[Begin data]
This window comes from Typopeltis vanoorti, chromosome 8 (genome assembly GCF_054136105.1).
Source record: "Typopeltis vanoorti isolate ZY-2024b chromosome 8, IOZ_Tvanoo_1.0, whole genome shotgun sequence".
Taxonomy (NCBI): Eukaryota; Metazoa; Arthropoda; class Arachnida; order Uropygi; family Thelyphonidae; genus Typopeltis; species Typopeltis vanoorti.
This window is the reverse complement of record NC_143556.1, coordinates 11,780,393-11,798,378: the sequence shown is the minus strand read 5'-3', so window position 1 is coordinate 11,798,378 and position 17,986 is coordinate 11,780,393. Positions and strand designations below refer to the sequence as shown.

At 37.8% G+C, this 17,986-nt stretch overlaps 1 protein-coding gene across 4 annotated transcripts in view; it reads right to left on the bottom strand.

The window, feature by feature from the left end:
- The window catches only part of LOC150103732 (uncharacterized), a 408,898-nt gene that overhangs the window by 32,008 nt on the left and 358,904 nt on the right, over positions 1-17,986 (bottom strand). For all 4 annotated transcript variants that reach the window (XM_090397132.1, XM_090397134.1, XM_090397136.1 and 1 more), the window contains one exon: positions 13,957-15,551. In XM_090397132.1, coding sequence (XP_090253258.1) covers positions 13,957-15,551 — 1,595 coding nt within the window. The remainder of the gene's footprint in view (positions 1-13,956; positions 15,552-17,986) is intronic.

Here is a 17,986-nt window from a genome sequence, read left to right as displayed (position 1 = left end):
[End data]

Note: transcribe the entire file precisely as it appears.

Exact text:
This window comes from Typopeltis vanoorti, chromosome 8 (genome assembly GCF_054136105.1).
Source record: "Typopeltis vanoorti isolate ZY-2024b chromosome 8, IOZ_Tvanoo_1.0, whole genome shotgun sequence".
Taxonomy (NCBI): Eukaryota; Metazoa; Arthropoda; class Arachnida; order Uropygi; family Thelyphonidae; genus Typopeltis; species Typopeltis vanoorti.
This window is the reverse complement of record NC_143556.1, coordinates 11,780,393-11,798,378: the sequence shown is the minus strand read 5'-3', so window position 1 is coordinate 11,798,378 and position 17,986 is coordinate 11,780,393. Positions and strand designations below refer to the sequence as shown.

At 37.8% G+C, this 17,986-nt stretch overlaps 1 protein-coding gene across 4 annotated transcripts in view; it reads right to left on the bottom strand.

The window, feature by feature from the left end:
- The window catches only part of LOC150103732 (uncharacterized), a 408,898-nt gene that overhangs the window by 32,008 nt on the left and 358,904 nt on the right, over positions 1-17,986 (bottom strand). For all 4 annotated transcript variants that reach the window (XM_090397132.1, XM_090397134.1, XM_090397136.1 and 1 more), the window contains one exon: positions 13,957-15,551. In XM_090397132.1, coding sequence (XP_090253258.1) covers positions 13,957-15,551 — 1,595 coding nt within the window. The remainder of the gene's footprint in view (positions 1-13,956; positions 15,552-17,986) is intronic.

Here is a 17,986-nt window from a genome sequence, read left to right as displayed (position 1 = left end):